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6611 Views 5 Replies Latest reply: Aug 20, 2008 5:46 PM by Munatones
Munatones Amateur 14 posts since
Jun 19, 2008
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Jun 19, 2008 9:03 PM

Newest Sport in the Olympics


Did you know  the newest sport in the Olympics is open water swimming?   The world's best open water swimmers will knock heads as they compete 10 kilometers around the Olympic rowing basin.  The four-loop race, formally called the Olympic 10K Marathon Swim, will come down to a frantic sprint where anything goes.



It could be said that the sport of open water swimming was initially sparked by Captain Matthew Webb who first crossed the English Channel in 1875. Since that time, 811 people have successfully swum the English Channel. Compare that number with the 2,436 people who have scaled Mount Everest 3,679 times since Sir Edmund Hillary and Tenzing Norgay first visited the peak in 1953.


The swimming events at the first Olympics in 1896 in Athens were open water races held in the cold Aegean Sea in October, including a 4-kilometer race. At the 1900 Paris Olympics, the athletes swam 7 different events - all downstream - in the Seine River.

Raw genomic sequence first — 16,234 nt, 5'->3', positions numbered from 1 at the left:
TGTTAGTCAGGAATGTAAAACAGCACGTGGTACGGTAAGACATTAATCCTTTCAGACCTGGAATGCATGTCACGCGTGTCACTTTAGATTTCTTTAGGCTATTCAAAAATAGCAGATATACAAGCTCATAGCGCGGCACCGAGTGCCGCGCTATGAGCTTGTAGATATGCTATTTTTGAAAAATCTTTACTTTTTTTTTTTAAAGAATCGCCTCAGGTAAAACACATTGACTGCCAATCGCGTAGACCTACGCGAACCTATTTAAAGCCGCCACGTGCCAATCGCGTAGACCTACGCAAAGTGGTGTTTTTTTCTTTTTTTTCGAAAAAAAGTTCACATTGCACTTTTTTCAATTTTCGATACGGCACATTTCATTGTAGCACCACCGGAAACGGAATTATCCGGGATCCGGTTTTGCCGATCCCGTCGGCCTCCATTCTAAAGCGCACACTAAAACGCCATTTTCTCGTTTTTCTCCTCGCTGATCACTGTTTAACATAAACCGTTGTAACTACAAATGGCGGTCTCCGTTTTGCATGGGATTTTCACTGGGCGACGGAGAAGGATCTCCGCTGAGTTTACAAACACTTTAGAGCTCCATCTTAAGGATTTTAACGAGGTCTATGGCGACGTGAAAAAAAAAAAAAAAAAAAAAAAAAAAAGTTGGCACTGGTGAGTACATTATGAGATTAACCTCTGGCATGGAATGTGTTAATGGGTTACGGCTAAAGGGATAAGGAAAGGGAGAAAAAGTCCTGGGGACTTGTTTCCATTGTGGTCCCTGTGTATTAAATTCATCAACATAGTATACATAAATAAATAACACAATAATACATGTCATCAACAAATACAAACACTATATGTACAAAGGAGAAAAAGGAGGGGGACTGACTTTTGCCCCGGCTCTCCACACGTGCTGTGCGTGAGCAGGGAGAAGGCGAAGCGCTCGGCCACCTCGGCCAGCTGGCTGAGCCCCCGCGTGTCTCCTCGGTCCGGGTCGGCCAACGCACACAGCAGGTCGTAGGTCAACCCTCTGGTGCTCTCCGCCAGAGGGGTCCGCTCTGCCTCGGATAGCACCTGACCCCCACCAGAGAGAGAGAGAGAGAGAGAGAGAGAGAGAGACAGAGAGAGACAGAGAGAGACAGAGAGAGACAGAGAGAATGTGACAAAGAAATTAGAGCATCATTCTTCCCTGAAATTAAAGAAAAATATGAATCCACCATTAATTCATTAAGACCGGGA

There are over 200 open water swimming competitions in the U.S., ranging from the Waikiki Roughwater Swim (the inspiration behind the 2.4-mile leg of the Ironman Triathlon) to the 28.5-mile race around Manhattan Island that sells out in 90 minutes. In the U.S., it is estimated that 750,000 people do some form of open water swimming, whether it is for fitness or triathlon competitions.


There are another 200 major open water swimming competitions around the world, ranging from 17,500 people competing annually in the Midmar Mile in South Africa to nearly 4,000 people racing across the 12-mile Rottnest Channel in western Australia.


If anyone is interested in going to watch the Olympic 10K Marathon Swim, the Shunyi Olympic Rowing-Canoeing venue is about 35 kilometers from the main Olympic Village and is closer to the Beijing Airport.



Steven Munatones (,,, and

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